Jan Schulte is a busy man. Under his alias Bufiman, he has become one of the most revered selectors worldwide. I met him for a hot second during the Discogs record fair during ADE back in October. Some things have happened to him since that first brief encounter, probably the most remarkable one is that he has released his first full-length album: Albumsi.
For an album that feels like a multi-verse of the sound realms that Bufiman visits as a listener, it’s curious that the record opens with “Galaxy,” a song whose mantra is: “welcome to the gala-galaxy!” How many times have you been greeted into a record before? His work feels like that, a galaxy of sounds and influences, an explosion of color and tracks that pour into each other creating an interconnected Milkyway that rewards the listener every single time.
Since the summer of 2018, he has turned music into his full-time job, putting all of his energy and free time – his DJ schedule is tight on the weekends – into creating Albumsi. For a record spanning more than 80 minutes, I was surprised to learn that it took him around one year to create it. Its length is not the most striking aspect about Albumsi, that honor has to go to the level of detail and how rich and varied it is. It’s straight-up one of the most stunning electronic records of the new decade.
The fact that Bufiman is based in Düsseldorf is not exactly a clue of what you’ll find in this album. His extensive touring routine has taken him to every corner of the world and that shows here in multiple ways. Digging in many of the countries he’s visited as a DJ is one of the keys to the sound of his debut: “I work in this room where all my records and my gear are. When I’m stuck with a track, I just turn around and go to pick up some records I haven’t listened to for some time. And maybe there I can find something: a sample, an idea… As a creator, I rely a lot on my own experience as a music fan.”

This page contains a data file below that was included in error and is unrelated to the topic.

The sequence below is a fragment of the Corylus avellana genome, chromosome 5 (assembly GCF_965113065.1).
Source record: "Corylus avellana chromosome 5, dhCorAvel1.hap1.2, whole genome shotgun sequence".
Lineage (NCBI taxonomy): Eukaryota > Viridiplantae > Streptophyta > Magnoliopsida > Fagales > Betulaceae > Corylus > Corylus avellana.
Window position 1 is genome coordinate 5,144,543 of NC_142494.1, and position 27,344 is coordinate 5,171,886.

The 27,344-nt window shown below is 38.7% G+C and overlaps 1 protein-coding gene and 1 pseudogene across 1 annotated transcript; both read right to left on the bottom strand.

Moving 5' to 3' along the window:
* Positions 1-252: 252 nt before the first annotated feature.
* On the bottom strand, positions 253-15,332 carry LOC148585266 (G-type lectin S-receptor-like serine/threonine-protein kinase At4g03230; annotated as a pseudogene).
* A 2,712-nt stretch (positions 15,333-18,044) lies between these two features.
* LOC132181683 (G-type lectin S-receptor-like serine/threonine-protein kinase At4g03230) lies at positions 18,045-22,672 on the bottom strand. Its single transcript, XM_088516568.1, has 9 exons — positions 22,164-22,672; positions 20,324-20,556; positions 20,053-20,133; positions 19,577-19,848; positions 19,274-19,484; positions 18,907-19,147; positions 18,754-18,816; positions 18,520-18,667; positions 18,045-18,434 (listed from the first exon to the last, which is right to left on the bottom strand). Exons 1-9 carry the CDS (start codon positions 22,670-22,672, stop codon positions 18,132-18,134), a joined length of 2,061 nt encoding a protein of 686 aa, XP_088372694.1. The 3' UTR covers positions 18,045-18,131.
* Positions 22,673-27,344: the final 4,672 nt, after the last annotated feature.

He is indeed sitting right in front of a massive wall full of records. Throughout a lifetime of digging, the collection of Jan could easily help him to create new music endlessly. But what’s really nice about his approach to music collecting is that, as it happens as well with many fellow DJs and producers, buying records allows him to share his finds with fellow music lovers. And he’s serious about it: in the past, he would wake up before 6am to be the first one to scan the vinyl crates of the Düsseldorf flea markets to score the rarest records available.
“I’ve spent more time on Discogs than on Facebook and Google together”
The passion that Bufiman expresses about Discogs and the role that it has played in his life over the years is eye-opening: “Discogs has always been connected with being hungry for knowledge and learning, learning, learning… If a release is not on Discogs, I’m instantly like BINGO!”
His knowledge of Discogs and its community goes further: “I love reading the feedback that the community leaves on the release pages, I know it’s always very insightful and it comes from fellow knowledgeable music lovers. I know that four Discogs users dropped comments about Albumsi!” He also masters the Discogs humor, you just need to check the picture for one of his many aliases.
To celebrate the release of Albumsi, we have asked Bufiman for the five records that shaped his debut album.
Five Records That Shaped Albumsi
After agreeing to do a Bufiman album for Dekmantel I realized that I generally listen to single tracks more than to full long-players. Reminiscing I noticed that Dig Your Own Hole and Quasimoto‘s The Unseen might have been the albums that I listened to in full length most times.